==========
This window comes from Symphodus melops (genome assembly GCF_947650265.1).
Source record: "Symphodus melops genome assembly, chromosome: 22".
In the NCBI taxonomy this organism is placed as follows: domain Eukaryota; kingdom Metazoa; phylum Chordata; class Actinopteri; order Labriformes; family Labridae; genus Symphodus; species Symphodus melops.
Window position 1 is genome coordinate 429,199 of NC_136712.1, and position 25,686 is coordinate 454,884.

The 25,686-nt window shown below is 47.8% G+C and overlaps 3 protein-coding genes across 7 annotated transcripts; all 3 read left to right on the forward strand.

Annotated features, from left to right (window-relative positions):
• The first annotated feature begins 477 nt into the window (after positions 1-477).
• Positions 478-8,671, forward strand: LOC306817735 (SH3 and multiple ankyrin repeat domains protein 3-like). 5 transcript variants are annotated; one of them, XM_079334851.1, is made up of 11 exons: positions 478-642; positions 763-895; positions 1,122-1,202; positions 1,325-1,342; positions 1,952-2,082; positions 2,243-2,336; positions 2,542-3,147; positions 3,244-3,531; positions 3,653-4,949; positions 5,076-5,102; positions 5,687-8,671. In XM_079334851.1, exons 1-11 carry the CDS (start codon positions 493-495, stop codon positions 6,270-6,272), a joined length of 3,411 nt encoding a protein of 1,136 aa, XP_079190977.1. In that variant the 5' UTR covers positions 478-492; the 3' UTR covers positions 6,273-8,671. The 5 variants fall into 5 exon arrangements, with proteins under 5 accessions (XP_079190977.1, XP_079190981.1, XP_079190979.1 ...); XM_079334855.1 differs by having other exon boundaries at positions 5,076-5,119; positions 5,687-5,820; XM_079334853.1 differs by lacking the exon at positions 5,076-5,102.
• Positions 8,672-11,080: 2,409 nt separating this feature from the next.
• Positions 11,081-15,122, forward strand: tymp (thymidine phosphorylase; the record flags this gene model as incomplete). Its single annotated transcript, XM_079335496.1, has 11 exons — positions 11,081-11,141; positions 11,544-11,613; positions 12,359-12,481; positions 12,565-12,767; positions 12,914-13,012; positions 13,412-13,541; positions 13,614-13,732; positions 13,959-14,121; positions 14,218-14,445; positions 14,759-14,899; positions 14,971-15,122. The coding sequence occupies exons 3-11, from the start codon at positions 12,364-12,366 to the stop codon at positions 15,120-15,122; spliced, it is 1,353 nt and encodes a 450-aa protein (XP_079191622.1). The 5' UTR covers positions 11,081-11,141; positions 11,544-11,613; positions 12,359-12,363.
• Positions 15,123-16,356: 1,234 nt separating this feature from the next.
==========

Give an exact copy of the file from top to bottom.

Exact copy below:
This window comes from Symphodus melops (genome assembly GCF_947650265.1).
Source record: "Symphodus melops genome assembly, chromosome: 22".
In the NCBI taxonomy this organism is placed as follows: domain Eukaryota; kingdom Metazoa; phylum Chordata; class Actinopteri; order Labriformes; family Labridae; genus Symphodus; species Symphodus melops.
Window position 1 is genome coordinate 429,199 of NC_136712.1, and position 25,686 is coordinate 454,884.

The 25,686-nt window shown below is 47.8% G+C and overlaps 3 protein-coding genes across 7 annotated transcripts; all 3 read left to right on the forward strand.

Annotated features, from left to right (window-relative positions):
• The first annotated feature begins 477 nt into the window (after positions 1-477).
• Positions 478-8,671, forward strand: LOC306817735 (SH3 and multiple ankyrin repeat domains protein 3-like). 5 transcript variants are annotated; one of them, XM_079334851.1, is made up of 11 exons: positions 478-642; positions 763-895; positions 1,122-1,202; positions 1,325-1,342; positions 1,952-2,082; positions 2,243-2,336; positions 2,542-3,147; positions 3,244-3,531; positions 3,653-4,949; positions 5,076-5,102; positions 5,687-8,671. In XM_079334851.1, exons 1-11 carry the CDS (start codon positions 493-495, stop codon positions 6,270-6,272), a joined length of 3,411 nt encoding a protein of 1,136 aa, XP_079190977.1. In that variant the 5' UTR covers positions 478-492; the 3' UTR covers positions 6,273-8,671. The 5 variants fall into 5 exon arrangements, with proteins under 5 accessions (XP_079190977.1, XP_079190981.1, XP_079190979.1 ...); XM_079334855.1 differs by having other exon boundaries at positions 5,076-5,119; positions 5,687-5,820; XM_079334853.1 differs by lacking the exon at positions 5,076-5,102.
• Positions 8,672-11,080: 2,409 nt separating this feature from the next.
• Positions 11,081-15,122, forward strand: tymp (thymidine phosphorylase; the record flags this gene model as incomplete). Its single annotated transcript, XM_079335496.1, has 11 exons — positions 11,081-11,141; positions 11,544-11,613; positions 12,359-12,481; positions 12,565-12,767; positions 12,914-13,012; positions 13,412-13,541; positions 13,614-13,732; positions 13,959-14,121; positions 14,218-14,445; positions 14,759-14,899; positions 14,971-15,122. The coding sequence occupies exons 3-11, from the start codon at positions 12,364-12,366 to the stop codon at positions 15,120-15,122; spliced, it is 1,353 nt and encodes a 450-aa protein (XP_079191622.1). The 5' UTR covers positions 11,081-11,141; positions 11,544-11,613; positions 12,359-12,363.
• Positions 15,123-16,356: 1,234 nt separating this feature from the next.